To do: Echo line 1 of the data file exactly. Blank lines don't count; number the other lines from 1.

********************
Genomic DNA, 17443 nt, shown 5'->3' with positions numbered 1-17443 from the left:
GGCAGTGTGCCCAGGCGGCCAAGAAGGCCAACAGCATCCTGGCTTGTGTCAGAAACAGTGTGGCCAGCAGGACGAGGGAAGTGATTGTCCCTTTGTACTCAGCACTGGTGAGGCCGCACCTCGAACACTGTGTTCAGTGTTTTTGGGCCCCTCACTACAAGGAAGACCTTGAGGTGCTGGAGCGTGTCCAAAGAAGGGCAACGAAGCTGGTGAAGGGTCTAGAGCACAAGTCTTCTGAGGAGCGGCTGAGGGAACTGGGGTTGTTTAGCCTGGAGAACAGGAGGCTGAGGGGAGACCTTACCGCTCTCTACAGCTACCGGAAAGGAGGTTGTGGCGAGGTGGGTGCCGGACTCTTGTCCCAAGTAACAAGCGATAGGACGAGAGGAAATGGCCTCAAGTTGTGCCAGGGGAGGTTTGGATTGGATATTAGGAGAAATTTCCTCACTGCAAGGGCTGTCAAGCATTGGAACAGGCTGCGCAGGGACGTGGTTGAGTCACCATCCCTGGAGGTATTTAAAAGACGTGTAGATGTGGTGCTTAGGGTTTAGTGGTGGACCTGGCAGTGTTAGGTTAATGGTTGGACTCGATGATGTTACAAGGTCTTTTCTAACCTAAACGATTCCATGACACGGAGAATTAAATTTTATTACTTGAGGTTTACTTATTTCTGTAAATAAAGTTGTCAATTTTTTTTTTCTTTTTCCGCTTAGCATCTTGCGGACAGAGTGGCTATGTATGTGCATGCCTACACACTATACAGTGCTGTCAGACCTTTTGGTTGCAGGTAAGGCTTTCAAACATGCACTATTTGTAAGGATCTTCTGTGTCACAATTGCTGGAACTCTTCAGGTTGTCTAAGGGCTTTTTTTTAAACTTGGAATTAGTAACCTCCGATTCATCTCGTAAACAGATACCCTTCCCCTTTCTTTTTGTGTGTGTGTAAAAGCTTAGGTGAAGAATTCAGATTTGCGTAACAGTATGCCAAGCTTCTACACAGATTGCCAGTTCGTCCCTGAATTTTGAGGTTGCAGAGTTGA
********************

Genomic DNA, 17443 nt, shown 5'->3' with positions numbered 1-17443 from the left: